The judges ruled that implementing a mutual assistance agreement in tax matters between Switzerland and the United States, reached in 2010, did not violate the European convention on human rights, the court said in a statement.
The case concerned a dual US and Saudi national living in Miami whose Swiss bank account details were handed over to US tax authorities as part of its probe of UBS.
In 2008, the US Internal Revenue Service had discovered that the bank UBS had allowed American taxpayers to conceal their assets and income.
The IRS sought the identities and data of some 52,000 US customers.
After the Swiss federal tax authority ordered UBS to give the US authorities the information, the unnamed US account holder took legal action first in Switzerland, and failing there brought the case to the European Court of Human Rights.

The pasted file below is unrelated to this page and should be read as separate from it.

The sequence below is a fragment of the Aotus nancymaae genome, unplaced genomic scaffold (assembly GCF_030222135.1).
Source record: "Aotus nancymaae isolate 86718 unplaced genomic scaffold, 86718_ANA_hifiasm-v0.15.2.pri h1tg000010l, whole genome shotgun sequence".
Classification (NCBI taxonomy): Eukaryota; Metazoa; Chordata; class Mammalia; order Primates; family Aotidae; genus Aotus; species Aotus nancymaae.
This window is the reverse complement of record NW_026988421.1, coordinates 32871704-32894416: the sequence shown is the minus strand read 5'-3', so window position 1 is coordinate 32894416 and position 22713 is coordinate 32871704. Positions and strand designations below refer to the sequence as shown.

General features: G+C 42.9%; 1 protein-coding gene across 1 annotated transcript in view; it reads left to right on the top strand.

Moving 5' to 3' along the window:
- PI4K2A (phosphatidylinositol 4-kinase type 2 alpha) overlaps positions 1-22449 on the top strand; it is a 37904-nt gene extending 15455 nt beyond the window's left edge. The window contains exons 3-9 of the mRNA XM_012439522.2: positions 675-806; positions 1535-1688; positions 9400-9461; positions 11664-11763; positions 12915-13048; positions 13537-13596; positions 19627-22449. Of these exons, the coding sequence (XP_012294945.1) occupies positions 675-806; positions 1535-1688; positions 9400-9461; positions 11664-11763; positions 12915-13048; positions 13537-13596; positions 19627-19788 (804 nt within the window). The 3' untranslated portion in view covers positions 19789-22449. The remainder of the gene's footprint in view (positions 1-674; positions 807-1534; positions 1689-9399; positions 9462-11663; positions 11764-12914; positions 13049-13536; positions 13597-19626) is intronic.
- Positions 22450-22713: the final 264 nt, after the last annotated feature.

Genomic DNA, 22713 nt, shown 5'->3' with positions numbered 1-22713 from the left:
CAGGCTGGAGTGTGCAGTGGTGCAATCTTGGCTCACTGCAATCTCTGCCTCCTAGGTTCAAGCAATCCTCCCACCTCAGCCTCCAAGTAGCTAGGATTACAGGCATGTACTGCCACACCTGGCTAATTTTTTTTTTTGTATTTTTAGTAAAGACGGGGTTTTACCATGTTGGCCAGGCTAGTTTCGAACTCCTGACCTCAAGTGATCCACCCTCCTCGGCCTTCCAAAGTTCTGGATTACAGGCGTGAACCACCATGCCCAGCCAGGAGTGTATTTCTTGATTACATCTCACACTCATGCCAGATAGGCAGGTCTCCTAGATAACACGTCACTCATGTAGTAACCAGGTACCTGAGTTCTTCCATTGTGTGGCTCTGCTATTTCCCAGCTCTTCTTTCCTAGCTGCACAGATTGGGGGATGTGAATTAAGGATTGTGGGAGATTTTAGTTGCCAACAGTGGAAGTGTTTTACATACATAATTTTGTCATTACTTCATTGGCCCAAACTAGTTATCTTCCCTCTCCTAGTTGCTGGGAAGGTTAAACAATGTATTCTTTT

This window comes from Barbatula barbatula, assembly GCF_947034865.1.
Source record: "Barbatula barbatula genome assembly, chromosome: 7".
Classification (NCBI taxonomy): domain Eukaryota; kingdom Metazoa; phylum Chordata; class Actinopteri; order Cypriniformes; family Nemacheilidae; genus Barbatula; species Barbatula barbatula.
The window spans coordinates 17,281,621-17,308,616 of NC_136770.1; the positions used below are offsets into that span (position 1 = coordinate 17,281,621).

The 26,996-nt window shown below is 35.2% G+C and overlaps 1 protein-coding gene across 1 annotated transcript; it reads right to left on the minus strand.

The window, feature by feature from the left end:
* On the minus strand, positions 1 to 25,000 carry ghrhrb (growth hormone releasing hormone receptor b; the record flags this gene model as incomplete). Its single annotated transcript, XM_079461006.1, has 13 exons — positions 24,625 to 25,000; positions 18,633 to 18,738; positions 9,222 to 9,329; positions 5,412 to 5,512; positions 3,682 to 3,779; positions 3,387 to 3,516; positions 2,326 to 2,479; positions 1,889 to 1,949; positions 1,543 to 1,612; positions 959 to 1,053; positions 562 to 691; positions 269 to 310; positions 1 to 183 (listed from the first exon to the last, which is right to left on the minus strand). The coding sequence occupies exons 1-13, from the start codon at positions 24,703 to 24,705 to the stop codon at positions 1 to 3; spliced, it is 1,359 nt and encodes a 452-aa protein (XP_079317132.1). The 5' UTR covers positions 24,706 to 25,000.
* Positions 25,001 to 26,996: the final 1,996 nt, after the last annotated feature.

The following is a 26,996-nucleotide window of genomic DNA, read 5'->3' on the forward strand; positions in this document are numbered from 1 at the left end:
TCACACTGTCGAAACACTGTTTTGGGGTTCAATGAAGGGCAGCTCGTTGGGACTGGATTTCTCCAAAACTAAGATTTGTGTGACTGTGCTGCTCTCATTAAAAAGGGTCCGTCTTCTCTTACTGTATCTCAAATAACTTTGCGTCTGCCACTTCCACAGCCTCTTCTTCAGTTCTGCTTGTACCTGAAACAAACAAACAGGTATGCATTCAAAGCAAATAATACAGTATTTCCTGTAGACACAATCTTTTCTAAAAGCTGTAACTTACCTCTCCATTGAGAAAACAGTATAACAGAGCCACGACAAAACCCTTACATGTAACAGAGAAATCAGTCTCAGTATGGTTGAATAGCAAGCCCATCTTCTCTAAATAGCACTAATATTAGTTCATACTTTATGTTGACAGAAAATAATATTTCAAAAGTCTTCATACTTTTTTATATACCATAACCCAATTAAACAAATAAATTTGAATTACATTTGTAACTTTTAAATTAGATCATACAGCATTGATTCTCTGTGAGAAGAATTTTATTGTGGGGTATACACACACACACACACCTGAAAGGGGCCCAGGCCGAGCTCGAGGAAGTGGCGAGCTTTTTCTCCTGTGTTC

“The court accepted that Switzerland had had a major interest in acceding to the US request for administrative cooperation in order to enable the US authorities to identify any assets which might have been concealed in Switzerland,” the statement said.
It also noted that only the bank account details had been disclosed to determine whether the US tax obligations had been honoured.
“No private details or data, closely linked to his identity, which would have deserved enhanced protection, has been transmitted,” the court said.
It noted that UBS had reached an agreement with the US Justice Department to suspend any possible criminal proceedings in return for a payment of $780 million.